MARGAREE LITTLE’s poems have appeared or are forthcoming in American Poetry Review, Bloom, Beloit Poetry Journal, and Missouri Review. Originally from Rhode Island, she now lives in Tucson, Arizona.

SARA MAITLAND grew up in London and Scotland. The author of several books, including Book of Silence (Counterpoint, 2009) and Daughter of Jerusalem (Henry Holt, 1995), she won the Somerset Maugham Award in 1978 and studied English at Oxford University. She currently lives in Newton Stewart, United Kingdom.

STEPHEN O’CONNOR is the author of four books, most recently Here Comes Another Lesson (Free Press, 2010), a collection of short fiction. He teaches in the Columbia and Sarah Lawrence M.F.A. programs.

JOHN POCH’s most recent book is Dolls (Orchises, 2009). His poems have recently appeared in Poetry, Agni, Image, and other journals. He is a Professor of English at Texas Tech University.

ANNE RAEFF wrote Clara Mondschein’s Melancholia (MacAdam/Cage, 2002), and her stories have also been published in New England Review, Guernica, Oasis, and other journals. Her essay in this issue is part of a collection entitled On My Way Into the Earth.

CRAIG REINBOLD’s work appears in recent or forthcoming issues of Iowa Review, Guernica, Post Road, and High Country News. He and Ms. Mason currently reside in Tucson with their dog, Olive.

MARK RUDMAN has published many books of poetry, which include the five volumes of The Rider Quintet, beginning with Rider (Wesleyan University Press, 1994), winner of the National Book Critics Circle Award. His other books include The Motel En Route to Life Out There: Selections from the Rider Quintet (Salt Publishing, 2010) and The Book of Samuel: Essays on Poetry and Imagination (Northwestern University Press, 2009). He received the Max Hayward Award. The pieces in this issue are from “Identification of a Woman,” a large poem written “around” the life and work of the filmmaker Michelangelo Antonioni.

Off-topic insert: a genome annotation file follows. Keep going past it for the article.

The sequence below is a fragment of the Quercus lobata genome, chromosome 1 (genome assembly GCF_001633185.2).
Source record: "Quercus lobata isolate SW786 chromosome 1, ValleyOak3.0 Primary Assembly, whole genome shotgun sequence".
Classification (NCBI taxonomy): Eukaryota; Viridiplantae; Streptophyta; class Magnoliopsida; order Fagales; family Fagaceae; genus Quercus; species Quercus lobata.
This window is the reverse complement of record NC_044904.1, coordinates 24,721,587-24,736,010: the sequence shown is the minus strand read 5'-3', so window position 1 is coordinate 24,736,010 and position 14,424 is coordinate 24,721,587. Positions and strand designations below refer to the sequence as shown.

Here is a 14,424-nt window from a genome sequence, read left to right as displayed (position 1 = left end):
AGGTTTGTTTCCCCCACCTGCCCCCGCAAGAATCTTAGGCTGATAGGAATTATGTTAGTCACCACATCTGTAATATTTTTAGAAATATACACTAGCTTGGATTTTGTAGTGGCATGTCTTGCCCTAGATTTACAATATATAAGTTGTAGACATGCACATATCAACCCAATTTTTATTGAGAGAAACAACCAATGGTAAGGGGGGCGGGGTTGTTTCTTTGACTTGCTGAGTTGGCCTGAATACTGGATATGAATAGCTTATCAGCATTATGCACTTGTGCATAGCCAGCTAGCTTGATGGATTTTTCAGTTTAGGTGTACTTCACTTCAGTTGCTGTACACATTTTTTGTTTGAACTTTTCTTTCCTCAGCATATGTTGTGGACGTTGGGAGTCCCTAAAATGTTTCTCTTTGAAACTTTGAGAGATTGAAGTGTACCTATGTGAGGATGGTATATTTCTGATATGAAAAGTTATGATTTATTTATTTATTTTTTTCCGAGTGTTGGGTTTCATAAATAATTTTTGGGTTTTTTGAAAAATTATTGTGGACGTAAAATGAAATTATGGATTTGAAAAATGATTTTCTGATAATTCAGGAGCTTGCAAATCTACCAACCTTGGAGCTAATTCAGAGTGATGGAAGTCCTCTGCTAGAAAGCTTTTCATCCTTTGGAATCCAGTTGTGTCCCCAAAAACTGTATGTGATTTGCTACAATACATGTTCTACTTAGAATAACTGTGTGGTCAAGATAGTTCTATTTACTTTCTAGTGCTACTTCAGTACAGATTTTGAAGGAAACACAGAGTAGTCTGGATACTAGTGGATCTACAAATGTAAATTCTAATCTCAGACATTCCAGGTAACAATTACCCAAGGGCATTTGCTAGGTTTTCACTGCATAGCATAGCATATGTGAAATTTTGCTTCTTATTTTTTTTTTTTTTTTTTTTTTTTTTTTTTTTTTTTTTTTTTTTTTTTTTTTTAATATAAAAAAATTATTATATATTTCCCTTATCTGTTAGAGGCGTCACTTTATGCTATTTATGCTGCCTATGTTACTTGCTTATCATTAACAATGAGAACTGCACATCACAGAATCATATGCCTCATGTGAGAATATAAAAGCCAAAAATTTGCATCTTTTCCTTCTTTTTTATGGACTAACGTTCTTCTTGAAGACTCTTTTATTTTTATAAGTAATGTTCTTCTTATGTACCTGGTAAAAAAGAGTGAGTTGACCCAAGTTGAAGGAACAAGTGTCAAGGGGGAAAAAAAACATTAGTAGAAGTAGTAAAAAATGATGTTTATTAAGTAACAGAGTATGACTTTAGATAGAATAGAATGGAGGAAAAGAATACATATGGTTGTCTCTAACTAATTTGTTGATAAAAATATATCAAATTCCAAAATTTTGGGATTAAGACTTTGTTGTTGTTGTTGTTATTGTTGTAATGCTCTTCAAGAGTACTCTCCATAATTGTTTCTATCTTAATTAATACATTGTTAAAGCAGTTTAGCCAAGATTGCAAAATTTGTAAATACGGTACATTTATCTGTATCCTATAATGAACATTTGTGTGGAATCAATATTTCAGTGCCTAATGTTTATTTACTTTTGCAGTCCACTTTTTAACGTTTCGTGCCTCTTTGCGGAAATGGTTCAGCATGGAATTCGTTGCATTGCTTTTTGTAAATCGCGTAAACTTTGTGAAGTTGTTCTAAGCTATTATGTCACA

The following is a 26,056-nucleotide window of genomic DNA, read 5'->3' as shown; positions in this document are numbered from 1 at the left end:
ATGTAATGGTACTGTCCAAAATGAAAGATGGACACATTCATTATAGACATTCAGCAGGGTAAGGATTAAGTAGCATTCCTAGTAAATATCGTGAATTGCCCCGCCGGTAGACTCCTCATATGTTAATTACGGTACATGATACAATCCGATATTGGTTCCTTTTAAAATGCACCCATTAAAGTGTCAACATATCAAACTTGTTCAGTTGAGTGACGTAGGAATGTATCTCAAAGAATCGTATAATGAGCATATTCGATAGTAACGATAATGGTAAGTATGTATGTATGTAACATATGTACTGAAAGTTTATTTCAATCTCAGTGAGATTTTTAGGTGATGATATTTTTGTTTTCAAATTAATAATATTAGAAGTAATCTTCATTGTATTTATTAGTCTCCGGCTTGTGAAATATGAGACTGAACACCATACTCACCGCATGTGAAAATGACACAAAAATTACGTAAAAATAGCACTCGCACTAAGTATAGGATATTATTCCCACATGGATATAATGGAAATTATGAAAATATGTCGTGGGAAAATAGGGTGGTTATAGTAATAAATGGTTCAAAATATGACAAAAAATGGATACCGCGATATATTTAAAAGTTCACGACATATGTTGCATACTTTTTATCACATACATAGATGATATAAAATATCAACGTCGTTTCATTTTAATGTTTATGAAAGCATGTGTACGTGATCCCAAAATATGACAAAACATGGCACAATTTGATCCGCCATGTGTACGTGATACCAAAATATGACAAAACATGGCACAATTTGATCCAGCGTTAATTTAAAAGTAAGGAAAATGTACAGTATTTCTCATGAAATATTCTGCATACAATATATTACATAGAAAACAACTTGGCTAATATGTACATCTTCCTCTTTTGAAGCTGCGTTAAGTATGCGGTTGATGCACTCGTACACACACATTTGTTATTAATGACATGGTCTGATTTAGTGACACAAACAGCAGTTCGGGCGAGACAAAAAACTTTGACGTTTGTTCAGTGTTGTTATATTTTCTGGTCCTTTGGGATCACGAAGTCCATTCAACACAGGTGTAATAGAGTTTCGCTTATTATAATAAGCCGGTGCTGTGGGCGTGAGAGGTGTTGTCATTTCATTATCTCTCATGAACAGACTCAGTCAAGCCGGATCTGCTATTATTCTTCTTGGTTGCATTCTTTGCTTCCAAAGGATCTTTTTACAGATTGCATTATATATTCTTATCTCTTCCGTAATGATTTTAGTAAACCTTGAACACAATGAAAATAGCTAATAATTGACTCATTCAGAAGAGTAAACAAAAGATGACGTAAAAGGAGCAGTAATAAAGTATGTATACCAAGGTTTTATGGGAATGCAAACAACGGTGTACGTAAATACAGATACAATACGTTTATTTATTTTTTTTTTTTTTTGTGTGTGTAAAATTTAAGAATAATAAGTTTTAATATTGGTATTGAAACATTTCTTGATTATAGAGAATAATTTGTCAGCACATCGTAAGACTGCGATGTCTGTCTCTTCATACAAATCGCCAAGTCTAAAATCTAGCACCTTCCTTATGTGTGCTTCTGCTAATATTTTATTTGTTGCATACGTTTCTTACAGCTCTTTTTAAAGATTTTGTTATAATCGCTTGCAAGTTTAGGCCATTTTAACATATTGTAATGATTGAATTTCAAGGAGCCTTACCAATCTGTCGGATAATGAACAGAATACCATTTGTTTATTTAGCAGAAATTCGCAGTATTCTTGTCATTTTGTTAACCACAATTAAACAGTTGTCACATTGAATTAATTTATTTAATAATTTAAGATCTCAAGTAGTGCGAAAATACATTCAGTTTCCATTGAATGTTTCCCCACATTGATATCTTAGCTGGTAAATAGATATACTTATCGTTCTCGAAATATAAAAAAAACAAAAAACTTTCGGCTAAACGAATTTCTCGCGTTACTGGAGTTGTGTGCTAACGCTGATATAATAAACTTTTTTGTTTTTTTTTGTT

GEORGE SANTAYANA [Jorge Agustín Nicolás Ruiz de Santayana y Borrás] (1863–1952) was an American philosopher and the author of such books as The Sense of Beauty (1896), The Life of Reason; or the Phases of Human Progress (5 vols., 1905–6), and The Last Puritan: A Memoir in the Form of a Novel (1936).

ADRIENNE SHARP is the author of the story collection White Swan, Black Swan (Random House, 2001) and the novels The Sleeping Beauty (Riverhead, 2005) and The True Memoirs of Little K (Farrar, Straus & Giroux, 2010).

LEATH TONINO writes about nature and adventure for Orion, Sierra, and other magazines. He’s recently finished a yearlong exploration project, and an accompanying series of essays, entitled Seven Lengths of Vermont. He has been the recipient of scholarships and awards from the Bread Loaf Writers’ Conference, Colorado College, the U.S. Antarctic Program, the Ritt Kellogg Memorial Fund, and the U.S. Forest Service (not all for writing). This is his first piece of published fiction.

MYLES WEBER is the author of Middlebrow Annoyances: American Drama in the 21st Century (Gival Press, 2003) and Consuming Silences: How We Read Authors Who Don’t Publish (University of Georgia Press, 2004). His literary criticism appears frequently in such journals as Georgia Review, New England Review, Kenyon Review, Sewanee Review, Salmagundi, and Michigan Quarterly Review. He is an Associate Professor of English at Winona State University in Minnesota.

JAKE ADAM YORK is the author of three books of poems, including A Murmuration of Starlings (Southern Illinois University Press, 2008) and Persons Unknown (Southern Illinois University Press, 2010), part of the Crab Orchard Series in Poetry. An Associate Professor at the University of Colorado Denver, York co-edits Copper Nickel.